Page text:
Aims To assess the reliability and validity of the Brief Sensation Seeking Scale BSSS-4 by race/ethnicity.
Design Six waves of nationally representative, cross-sectional, Legacy Media Tracking Survey (LMTS) data. Analyses are based on a sample size of 24 328 individuals. Response rates for the individual survey administrations range from 60% to 30%.
Setting Data were collected by telephone, from April 2001 to January 2004.
Participants Youth, aged 12–17 years, who completed the LMTS.
Measurements Sensation seeking was measured using the four-item scale, BSSS-4, published by Stephenson et al. in 2003. A series of items from the LMTS was used to measure youth intention to smoke and smoking behavior.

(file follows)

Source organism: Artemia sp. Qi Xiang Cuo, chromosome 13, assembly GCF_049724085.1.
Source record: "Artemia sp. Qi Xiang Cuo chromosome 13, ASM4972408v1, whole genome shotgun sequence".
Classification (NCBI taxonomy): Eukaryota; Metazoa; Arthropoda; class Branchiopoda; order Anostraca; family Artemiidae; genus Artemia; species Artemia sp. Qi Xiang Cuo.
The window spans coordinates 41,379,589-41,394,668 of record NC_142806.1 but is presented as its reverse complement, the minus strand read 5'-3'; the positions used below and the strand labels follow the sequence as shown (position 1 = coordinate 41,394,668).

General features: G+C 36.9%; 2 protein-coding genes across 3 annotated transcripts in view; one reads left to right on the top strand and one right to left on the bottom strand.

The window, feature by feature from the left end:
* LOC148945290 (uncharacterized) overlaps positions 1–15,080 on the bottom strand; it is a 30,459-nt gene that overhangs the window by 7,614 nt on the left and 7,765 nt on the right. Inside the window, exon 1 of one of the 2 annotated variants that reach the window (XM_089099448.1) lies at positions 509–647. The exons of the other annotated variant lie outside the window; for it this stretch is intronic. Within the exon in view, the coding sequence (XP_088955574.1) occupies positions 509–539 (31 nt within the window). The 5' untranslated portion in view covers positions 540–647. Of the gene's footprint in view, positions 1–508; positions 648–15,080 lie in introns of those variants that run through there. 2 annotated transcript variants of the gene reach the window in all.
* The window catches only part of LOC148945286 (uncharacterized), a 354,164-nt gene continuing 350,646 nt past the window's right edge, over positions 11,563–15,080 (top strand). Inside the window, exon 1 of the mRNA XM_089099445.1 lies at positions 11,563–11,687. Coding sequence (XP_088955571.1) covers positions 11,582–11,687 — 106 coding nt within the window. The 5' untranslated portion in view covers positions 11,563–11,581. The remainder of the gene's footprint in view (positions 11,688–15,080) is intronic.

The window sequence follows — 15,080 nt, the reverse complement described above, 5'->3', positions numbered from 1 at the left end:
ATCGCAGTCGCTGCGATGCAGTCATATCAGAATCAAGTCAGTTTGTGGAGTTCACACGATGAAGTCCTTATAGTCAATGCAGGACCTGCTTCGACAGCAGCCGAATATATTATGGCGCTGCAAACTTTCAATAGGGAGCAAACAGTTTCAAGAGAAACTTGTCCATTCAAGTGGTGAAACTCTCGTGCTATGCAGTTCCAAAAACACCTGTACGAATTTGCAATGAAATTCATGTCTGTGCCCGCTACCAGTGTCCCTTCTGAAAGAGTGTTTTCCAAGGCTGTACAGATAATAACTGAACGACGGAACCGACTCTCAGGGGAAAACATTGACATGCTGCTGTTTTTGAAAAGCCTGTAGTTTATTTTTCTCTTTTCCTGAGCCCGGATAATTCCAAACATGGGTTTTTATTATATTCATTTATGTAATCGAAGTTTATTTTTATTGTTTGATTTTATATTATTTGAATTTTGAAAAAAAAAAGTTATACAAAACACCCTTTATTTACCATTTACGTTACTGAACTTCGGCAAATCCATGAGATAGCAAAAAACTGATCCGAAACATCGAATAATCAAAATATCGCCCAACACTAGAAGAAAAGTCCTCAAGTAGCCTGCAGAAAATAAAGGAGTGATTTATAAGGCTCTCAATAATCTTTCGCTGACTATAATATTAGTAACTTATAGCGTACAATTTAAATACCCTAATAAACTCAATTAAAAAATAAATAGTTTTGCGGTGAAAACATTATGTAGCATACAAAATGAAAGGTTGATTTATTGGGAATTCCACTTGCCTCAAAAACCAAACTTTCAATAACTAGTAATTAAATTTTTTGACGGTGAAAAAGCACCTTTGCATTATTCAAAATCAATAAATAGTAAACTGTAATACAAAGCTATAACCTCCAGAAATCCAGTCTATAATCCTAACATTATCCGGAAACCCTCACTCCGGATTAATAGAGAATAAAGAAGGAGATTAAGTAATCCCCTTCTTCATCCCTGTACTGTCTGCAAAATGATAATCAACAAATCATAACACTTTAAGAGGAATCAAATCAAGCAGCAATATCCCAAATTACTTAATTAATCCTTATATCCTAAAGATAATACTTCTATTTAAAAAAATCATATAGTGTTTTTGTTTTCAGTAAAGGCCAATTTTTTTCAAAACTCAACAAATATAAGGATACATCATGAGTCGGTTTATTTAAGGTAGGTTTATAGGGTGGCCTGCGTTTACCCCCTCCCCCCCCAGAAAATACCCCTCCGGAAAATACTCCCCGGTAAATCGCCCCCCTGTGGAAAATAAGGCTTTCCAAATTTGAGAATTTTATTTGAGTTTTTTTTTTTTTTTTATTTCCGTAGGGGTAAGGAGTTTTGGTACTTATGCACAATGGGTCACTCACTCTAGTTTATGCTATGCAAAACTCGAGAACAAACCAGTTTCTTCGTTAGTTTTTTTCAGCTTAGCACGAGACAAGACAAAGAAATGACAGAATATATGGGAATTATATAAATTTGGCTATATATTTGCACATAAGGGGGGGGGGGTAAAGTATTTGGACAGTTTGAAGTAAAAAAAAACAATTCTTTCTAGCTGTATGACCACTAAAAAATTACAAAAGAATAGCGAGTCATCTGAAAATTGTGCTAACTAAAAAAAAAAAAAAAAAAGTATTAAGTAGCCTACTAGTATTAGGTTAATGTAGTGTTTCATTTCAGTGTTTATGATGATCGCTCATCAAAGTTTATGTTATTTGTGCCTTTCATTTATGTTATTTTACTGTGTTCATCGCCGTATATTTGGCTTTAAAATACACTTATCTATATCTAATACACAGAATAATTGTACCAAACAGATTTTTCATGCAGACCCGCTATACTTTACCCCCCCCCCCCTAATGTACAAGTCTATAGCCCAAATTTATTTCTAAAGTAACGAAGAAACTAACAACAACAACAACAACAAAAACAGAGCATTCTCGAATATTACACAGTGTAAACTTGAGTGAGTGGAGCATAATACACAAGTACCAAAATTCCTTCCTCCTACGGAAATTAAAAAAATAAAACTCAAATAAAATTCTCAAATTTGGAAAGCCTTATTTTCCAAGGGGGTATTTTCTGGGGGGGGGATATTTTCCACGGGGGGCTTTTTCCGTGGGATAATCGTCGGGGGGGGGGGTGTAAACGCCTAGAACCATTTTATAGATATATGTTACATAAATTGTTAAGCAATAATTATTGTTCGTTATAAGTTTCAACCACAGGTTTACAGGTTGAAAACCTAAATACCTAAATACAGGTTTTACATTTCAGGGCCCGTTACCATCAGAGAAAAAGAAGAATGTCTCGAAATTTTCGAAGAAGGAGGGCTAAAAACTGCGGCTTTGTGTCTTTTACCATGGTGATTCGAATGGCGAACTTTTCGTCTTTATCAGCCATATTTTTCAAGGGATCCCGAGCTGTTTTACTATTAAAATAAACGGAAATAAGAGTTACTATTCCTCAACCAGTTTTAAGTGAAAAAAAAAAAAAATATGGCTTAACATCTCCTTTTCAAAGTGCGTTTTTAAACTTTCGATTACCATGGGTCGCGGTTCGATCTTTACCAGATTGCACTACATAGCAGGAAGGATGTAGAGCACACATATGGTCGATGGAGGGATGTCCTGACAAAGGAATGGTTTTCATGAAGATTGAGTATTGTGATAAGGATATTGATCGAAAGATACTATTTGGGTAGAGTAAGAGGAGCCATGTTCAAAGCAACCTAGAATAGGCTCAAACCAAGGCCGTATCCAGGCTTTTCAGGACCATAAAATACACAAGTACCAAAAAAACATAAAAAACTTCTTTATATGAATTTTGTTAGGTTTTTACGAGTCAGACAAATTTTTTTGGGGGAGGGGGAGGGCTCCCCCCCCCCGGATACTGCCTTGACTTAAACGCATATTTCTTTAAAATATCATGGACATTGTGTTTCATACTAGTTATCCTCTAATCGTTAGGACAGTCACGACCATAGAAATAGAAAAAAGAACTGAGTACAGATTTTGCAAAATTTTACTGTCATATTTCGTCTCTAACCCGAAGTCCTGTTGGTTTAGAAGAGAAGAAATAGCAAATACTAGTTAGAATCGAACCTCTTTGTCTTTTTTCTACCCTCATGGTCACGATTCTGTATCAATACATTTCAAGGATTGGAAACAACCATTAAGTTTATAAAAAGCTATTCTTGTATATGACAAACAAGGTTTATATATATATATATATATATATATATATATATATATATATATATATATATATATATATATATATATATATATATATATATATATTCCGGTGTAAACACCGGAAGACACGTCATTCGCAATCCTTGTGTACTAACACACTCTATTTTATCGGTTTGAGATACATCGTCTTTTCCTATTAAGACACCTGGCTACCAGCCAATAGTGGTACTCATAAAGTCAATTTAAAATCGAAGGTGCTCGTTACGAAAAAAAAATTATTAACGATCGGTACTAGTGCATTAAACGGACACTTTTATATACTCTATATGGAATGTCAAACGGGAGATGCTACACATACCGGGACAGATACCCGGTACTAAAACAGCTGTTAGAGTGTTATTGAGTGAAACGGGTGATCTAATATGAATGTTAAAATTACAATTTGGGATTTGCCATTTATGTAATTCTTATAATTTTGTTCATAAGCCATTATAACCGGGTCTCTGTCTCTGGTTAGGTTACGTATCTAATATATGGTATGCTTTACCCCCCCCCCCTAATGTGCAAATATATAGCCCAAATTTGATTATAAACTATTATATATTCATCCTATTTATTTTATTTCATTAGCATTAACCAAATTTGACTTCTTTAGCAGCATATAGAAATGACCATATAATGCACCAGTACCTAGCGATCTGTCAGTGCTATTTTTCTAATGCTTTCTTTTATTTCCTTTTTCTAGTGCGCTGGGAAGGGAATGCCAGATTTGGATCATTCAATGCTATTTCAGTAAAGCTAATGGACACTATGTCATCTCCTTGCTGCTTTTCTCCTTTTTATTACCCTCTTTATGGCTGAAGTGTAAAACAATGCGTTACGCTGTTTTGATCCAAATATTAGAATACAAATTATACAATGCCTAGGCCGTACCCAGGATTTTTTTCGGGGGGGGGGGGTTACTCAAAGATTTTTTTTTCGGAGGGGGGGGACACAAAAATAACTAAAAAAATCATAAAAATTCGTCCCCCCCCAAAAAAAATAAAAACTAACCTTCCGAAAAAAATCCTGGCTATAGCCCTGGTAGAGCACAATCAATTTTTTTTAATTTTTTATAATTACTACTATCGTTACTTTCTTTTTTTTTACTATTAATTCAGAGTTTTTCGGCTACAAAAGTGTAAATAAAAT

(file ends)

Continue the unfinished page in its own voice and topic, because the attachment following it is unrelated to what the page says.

Findings Mean sensation seeking scores increased as the risk for established smoking increased. African American youth who are open to smoking or have experimented with cigarettes had lower mean sensation seeking scores than their white and Hispanic counterparts. Coefficient alpha and average corrected item-total correlations suggest that the BSSS-4 is a less reliable measure of sensation seeking for African American youth compared to white and Hispanic youth.
Conclusions The BSSS-4 is a useful tool for identifying youth at risk for smoking; however, it is less reliable and valid for African American youth compared with other youth. Future research should investigate whether other existing sensation seeking scales are equally reliable and valid across race/ethnicity, and whether an alternative scale could or should be developed that would measure sensation seeking more effectively among African American youth.